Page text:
Election polls sample the population to project their actual opinion. They are completely unavoidable if you follow an election. TakePart TV explains how they work.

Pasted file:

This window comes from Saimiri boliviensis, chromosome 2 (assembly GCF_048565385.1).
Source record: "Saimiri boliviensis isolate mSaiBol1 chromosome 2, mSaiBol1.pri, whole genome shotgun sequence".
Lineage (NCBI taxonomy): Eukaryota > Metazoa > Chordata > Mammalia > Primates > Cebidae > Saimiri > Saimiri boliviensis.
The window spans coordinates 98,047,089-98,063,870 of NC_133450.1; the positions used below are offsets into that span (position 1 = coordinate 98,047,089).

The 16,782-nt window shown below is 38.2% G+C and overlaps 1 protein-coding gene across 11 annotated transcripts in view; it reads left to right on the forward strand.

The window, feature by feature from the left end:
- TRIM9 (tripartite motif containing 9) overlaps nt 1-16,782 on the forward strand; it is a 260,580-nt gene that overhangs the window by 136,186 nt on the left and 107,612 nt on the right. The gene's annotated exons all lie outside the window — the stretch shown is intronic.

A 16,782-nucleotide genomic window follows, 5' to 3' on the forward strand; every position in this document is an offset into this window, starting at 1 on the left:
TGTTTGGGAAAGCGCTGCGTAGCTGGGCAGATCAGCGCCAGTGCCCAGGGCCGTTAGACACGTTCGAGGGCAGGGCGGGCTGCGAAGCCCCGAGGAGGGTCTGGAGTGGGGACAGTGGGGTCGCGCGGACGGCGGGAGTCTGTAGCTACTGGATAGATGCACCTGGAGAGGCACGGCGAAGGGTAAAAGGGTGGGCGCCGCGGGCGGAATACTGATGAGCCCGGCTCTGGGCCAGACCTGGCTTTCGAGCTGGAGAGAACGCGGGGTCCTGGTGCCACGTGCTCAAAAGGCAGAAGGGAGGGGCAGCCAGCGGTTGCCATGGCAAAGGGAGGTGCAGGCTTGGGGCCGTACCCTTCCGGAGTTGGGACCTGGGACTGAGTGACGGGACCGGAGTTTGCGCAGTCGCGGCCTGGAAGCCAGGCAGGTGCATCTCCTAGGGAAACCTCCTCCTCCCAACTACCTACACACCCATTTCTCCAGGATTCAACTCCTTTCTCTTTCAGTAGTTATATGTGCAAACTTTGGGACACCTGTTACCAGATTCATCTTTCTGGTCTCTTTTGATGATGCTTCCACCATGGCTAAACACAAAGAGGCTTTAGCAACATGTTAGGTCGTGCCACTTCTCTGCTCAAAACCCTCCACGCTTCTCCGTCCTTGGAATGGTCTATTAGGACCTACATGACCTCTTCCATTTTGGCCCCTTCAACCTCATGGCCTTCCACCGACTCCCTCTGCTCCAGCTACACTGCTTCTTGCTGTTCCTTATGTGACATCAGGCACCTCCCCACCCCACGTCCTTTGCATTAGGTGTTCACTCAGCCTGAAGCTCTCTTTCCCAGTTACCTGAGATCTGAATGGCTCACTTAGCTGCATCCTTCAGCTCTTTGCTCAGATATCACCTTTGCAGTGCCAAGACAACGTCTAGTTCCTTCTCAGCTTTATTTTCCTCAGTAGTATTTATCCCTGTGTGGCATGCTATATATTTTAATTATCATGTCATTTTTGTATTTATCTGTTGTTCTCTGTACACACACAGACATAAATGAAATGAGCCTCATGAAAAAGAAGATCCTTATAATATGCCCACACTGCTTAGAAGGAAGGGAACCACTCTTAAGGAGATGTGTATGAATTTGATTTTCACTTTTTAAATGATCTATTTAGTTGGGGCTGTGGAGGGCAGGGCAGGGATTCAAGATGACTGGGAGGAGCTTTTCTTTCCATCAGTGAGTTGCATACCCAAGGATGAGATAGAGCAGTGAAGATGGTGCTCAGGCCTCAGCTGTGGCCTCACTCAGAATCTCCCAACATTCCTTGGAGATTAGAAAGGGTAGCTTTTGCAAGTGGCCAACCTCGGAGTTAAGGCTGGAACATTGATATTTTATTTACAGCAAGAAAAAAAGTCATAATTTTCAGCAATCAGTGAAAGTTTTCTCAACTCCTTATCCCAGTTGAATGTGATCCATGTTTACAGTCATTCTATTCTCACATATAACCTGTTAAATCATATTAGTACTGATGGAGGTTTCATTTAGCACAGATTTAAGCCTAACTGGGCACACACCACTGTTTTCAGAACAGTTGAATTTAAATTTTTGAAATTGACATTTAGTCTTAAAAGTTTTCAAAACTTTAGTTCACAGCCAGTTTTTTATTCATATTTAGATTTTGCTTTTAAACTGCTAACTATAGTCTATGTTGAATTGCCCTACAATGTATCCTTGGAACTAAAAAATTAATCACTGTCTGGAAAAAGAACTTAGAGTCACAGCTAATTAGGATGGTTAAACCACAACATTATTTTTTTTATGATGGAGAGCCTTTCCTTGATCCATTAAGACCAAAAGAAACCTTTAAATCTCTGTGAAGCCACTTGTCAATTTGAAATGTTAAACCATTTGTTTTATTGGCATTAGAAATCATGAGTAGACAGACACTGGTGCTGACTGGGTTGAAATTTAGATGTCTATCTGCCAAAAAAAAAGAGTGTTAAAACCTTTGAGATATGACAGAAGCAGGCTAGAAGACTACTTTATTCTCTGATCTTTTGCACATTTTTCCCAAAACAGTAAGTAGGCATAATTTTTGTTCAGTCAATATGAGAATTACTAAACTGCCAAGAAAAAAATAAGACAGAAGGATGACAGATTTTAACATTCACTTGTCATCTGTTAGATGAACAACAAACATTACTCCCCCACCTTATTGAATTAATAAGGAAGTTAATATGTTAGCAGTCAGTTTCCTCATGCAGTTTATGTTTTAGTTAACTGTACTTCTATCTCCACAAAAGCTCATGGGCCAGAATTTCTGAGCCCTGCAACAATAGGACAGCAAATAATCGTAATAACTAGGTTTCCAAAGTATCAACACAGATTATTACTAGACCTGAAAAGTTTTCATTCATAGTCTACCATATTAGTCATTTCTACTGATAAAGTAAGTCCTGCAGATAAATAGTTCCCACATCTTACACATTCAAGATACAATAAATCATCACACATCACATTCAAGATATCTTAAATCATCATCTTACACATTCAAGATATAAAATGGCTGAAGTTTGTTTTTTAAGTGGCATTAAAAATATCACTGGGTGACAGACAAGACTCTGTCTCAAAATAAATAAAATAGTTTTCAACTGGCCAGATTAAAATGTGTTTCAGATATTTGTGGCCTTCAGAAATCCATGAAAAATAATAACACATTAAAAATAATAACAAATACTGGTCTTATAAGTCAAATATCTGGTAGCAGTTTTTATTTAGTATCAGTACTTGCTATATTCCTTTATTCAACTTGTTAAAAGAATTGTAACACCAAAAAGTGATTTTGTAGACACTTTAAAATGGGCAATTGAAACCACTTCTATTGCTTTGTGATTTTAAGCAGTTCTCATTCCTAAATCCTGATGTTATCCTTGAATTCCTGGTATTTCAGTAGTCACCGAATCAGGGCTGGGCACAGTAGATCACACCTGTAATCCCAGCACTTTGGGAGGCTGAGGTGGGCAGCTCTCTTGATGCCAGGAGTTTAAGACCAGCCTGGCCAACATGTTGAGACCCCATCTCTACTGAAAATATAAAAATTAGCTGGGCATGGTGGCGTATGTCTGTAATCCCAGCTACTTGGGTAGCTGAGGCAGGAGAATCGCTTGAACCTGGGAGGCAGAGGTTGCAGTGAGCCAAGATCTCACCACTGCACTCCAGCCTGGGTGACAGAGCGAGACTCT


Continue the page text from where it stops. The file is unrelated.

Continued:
Political polls sample a small representative population to project the nation’s opinion when it votes. It starts with random calls to landline and cell phones to conduct a short survey. The laws of probability mean that a targeted sample of 1,500 people produces only a 3% margin of error. Even this low margin could mean the race is tied or that either candidate is far ahead. However, previous polls have been quite accurate, having correctly predicted every presidential election since 1980 (except Bush vs. Gore). Some political scientists suggest that polls may be bad for our democracy, because voters who think their candidate is ahead may decide they don’t need to vote, or voters may cast a vote for the underdog out of sympathy.